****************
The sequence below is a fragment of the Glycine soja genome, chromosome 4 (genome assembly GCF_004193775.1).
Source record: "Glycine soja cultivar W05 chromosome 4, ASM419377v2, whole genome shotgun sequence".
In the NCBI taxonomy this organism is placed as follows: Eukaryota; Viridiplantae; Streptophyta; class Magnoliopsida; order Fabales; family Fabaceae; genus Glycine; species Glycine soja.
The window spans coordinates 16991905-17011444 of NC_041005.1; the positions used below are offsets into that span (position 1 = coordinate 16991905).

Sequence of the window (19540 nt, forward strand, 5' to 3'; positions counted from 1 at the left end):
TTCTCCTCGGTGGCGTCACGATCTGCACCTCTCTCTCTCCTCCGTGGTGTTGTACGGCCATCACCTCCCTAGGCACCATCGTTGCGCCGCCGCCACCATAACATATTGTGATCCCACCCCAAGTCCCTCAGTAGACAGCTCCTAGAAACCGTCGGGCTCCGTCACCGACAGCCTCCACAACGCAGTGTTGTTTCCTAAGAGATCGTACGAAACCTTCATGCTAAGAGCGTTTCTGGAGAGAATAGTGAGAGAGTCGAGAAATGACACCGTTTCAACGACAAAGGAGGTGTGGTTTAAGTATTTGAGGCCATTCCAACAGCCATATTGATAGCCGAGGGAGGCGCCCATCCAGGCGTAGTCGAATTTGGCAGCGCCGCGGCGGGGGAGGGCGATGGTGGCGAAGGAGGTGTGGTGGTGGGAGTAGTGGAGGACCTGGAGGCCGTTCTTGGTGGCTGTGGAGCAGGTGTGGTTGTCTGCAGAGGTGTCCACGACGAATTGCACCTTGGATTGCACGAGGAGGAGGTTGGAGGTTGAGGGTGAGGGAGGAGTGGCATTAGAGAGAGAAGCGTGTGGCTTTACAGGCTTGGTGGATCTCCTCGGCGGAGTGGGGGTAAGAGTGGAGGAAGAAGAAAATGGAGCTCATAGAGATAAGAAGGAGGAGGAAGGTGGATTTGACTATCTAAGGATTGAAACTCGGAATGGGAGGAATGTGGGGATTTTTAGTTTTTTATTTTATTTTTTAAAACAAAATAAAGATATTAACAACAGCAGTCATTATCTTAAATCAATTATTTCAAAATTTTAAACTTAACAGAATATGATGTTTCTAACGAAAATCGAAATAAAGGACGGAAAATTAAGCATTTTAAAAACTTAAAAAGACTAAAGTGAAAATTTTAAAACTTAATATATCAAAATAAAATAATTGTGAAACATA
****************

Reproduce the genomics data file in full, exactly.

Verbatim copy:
The sequence below is a fragment of the Glycine soja genome, chromosome 4 (genome assembly GCF_004193775.1).
Source record: "Glycine soja cultivar W05 chromosome 4, ASM419377v2, whole genome shotgun sequence".
In the NCBI taxonomy this organism is placed as follows: Eukaryota; Viridiplantae; Streptophyta; class Magnoliopsida; order Fabales; family Fabaceae; genus Glycine; species Glycine soja.
The window spans coordinates 16991905-17011444 of NC_041005.1; the positions used below are offsets into that span (position 1 = coordinate 16991905).

Sequence of the window (19540 nt, forward strand, 5' to 3'; positions counted from 1 at the left end):
TTCTCCTCGGTGGCGTCACGATCTGCACCTCTCTCTCTCCTCCGTGGTGTTGTACGGCCATCACCTCCCTAGGCACCATCGTTGCGCCGCCGCCACCATAACATATTGTGATCCCACCCCAAGTCCCTCAGTAGACAGCTCCTAGAAACCGTCGGGCTCCGTCACCGACAGCCTCCACAACGCAGTGTTGTTTCCTAAGAGATCGTACGAAACCTTCATGCTAAGAGCGTTTCTGGAGAGAATAGTGAGAGAGTCGAGAAATGACACCGTTTCAACGACAAAGGAGGTGTGGTTTAAGTATTTGAGGCCATTCCAACAGCCATATTGATAGCCGAGGGAGGCGCCCATCCAGGCGTAGTCGAATTTGGCAGCGCCGCGGCGGGGGAGGGCGATGGTGGCGAAGGAGGTGTGGTGGTGGGAGTAGTGGAGGACCTGGAGGCCGTTCTTGGTGGCTGTGGAGCAGGTGTGGTTGTCTGCAGAGGTGTCCACGACGAATTGCACCTTGGATTGCACGAGGAGGAGGTTGGAGGTTGAGGGTGAGGGAGGAGTGGCATTAGAGAGAGAAGCGTGTGGCTTTACAGGCTTGGTGGATCTCCTCGGCGGAGTGGGGGTAAGAGTGGAGGAAGAAGAAAATGGAGCTCATAGAGATAAGAAGGAGGAGGAAGGTGGATTTGACTATCTAAGGATTGAAACTCGGAATGGGAGGAATGTGGGGATTTTTAGTTTTTTATTTTATTTTTTAAAACAAAATAAAGATATTAACAACAGCAGTCATTATCTTAAATCAATTATTTCAAAATTTTAAACTTAACAGAATATGATGTTTCTAACGAAAATCGAAATAAAGGACGGAAAATTAAGCATTTTAAAAACTTAAAAAGACTAAAGTGAAAATTTTAAAACTTAATATATCAAAATAAAATAATTGTGAAACATA